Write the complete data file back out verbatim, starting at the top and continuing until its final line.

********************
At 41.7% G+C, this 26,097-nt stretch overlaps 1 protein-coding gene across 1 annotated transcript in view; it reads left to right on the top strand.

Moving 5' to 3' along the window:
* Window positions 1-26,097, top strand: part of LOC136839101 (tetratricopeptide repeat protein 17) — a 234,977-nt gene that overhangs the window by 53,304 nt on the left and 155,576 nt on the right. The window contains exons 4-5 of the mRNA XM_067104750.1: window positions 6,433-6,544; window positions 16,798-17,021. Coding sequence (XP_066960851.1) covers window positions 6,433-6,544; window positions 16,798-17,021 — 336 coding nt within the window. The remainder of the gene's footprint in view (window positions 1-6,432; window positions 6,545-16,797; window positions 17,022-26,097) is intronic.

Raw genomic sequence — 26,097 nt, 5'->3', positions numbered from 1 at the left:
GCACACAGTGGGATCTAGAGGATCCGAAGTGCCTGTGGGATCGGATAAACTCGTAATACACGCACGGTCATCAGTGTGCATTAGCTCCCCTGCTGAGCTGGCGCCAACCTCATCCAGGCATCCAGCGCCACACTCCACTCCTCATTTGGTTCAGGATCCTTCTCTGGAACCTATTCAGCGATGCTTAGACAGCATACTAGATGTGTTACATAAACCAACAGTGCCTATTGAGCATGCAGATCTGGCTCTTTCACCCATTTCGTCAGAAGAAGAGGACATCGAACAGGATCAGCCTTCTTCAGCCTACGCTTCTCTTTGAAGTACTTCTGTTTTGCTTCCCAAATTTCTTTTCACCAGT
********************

At 41.7% G+C, this 26,097-nt stretch overlaps 1 protein-coding gene across 1 annotated transcript in view; it reads left to right on the top strand.

Moving 5' to 3' along the window:
* Window positions 1-26,097, top strand: part of LOC136839101 (tetratricopeptide repeat protein 17) — a 234,977-nt gene that overhangs the window by 53,304 nt on the left and 155,576 nt on the right. The window contains exons 4-5 of the mRNA XM_067104750.1: window positions 6,433-6,544; window positions 16,798-17,021. Coding sequence (XP_066960851.1) covers window positions 6,433-6,544; window positions 16,798-17,021 — 336 coding nt within the window. The remainder of the gene's footprint in view (window positions 1-6,432; window positions 6,545-16,797; window positions 17,022-26,097) is intronic.

Raw genomic sequence — 26,097 nt, 5'->3', positions numbered from 1 at the left:
GCACACAGTGGGATCTAGAGGATCCGAAGTGCCTGTGGGATCGGATAAACTCGTAATACACGCACGGTCATCAGTGTGCATTAGCTCCCCTGCTGAGCTGGCGCCAACCTCATCCAGGCATCCAGCGCCACACTCCACTCCTCATTTGGTTCAGGATCCTTCTCTGGAACCTATTCAGCGATGCTTAGACAGCATACTAGATGTGTTACATAAACCAACAGTGCCTATTGAGCATGCAGATCTGGCTCTTTCACCCATTTCGTCAGAAGAAGAGGACATCGAACAGGATCAGCCTTCTTCAGCCTACGCTTCTCTTTGAAGTACTTCTGTTTTGCTTCCCAAATTTCTTTTCACCAGT